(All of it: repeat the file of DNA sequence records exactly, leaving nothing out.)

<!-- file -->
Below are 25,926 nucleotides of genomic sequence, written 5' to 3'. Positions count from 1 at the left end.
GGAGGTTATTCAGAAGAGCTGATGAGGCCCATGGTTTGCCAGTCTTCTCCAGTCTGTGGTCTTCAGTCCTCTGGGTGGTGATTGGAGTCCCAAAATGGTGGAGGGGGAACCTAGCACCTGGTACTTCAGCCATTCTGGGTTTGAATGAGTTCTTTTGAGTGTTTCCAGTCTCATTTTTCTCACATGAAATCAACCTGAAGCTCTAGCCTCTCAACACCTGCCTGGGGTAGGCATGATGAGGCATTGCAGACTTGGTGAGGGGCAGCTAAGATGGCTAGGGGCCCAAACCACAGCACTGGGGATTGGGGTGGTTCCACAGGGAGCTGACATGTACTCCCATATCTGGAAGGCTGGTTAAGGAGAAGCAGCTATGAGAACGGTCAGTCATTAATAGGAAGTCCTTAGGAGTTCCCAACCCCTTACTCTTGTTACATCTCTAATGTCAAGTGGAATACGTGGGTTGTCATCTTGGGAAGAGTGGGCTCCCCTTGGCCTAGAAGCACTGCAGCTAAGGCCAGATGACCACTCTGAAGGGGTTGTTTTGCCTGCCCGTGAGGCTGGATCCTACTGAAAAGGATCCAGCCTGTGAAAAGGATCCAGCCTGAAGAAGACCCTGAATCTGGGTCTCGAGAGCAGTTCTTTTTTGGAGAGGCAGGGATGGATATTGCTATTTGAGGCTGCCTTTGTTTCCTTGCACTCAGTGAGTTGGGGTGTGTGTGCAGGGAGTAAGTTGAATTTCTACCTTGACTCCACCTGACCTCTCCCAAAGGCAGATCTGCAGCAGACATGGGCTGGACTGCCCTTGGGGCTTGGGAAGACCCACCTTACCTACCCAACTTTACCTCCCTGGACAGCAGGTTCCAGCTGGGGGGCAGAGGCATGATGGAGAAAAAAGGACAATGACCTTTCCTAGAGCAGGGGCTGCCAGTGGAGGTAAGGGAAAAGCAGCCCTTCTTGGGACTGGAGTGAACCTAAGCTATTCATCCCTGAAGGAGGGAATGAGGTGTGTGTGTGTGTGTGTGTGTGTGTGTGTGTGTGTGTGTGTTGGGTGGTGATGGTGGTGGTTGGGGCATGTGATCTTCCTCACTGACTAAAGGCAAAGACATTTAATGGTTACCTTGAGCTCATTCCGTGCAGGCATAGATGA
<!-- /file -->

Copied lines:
Below are 25,926 nucleotides of genomic sequence, written 5' to 3'. Positions count from 1 at the left end.
GGAGGTTATTCAGAAGAGCTGATGAGGCCCATGGTTTGCCAGTCTTCTCCAGTCTGTGGTCTTCAGTCCTCTGGGTGGTGATTGGAGTCCCAAAATGGTGGAGGGGGAACCTAGCACCTGGTACTTCAGCCATTCTGGGTTTGAATGAGTTCTTTTGAGTGTTTCCAGTCTCATTTTTCTCACATGAAATCAACCTGAAGCTCTAGCCTCTCAACACCTGCCTGGGGTAGGCATGATGAGGCATTGCAGACTTGGTGAGGGGCAGCTAAGATGGCTAGGGGCCCAAACCACAGCACTGGGGATTGGGGTGGTTCCACAGGGAGCTGACATGTACTCCCATATCTGGAAGGCTGGTTAAGGAGAAGCAGCTATGAGAACGGTCAGTCATTAATAGGAAGTCCTTAGGAGTTCCCAACCCCTTACTCTTGTTACATCTCTAATGTCAAGTGGAATACGTGGGTTGTCATCTTGGGAAGAGTGGGCTCCCCTTGGCCTAGAAGCACTGCAGCTAAGGCCAGATGACCACTCTGAAGGGGTTGTTTTGCCTGCCCGTGAGGCTGGATCCTACTGAAAAGGATCCAGCCTGTGAAAAGGATCCAGCCTGAAGAAGACCCTGAATCTGGGTCTCGAGAGCAGTTCTTTTTTGGAGAGGCAGGGATGGATATTGCTATTTGAGGCTGCCTTTGTTTCCTTGCACTCAGTGAGTTGGGGTGTGTGTGCAGGGAGTAAGTTGAATTTCTACCTTGACTCCACCTGACCTCTCCCAAAGGCAGATCTGCAGCAGACATGGGCTGGACTGCCCTTGGGGCTTGGGAAGACCCACCTTACCTACCCAACTTTACCTCCCTGGACAGCAGGTTCCAGCTGGGGGGCAGAGGCATGATGGAGAAAAAAGGACAATGACCTTTCCTAGAGCAGGGGCTGCCAGTGGAGGTAAGGGAAAAGCAGCCCTTCTTGGGACTGGAGTGAACCTAAGCTATTCATCCCTGAAGGAGGGAATGAGGTGTGTGTGTGTGTGTGTGTGTGTGTGTGTGTGTGTGTGTGTTGGGTGGTGATGGTGGTGGTTGGGGCATGTGATCTTCCTCACTGACTAAAGGCAAAGACATTTAATGGTTACCTTGAGCTCATTCCGTGCAGGCATAGATGA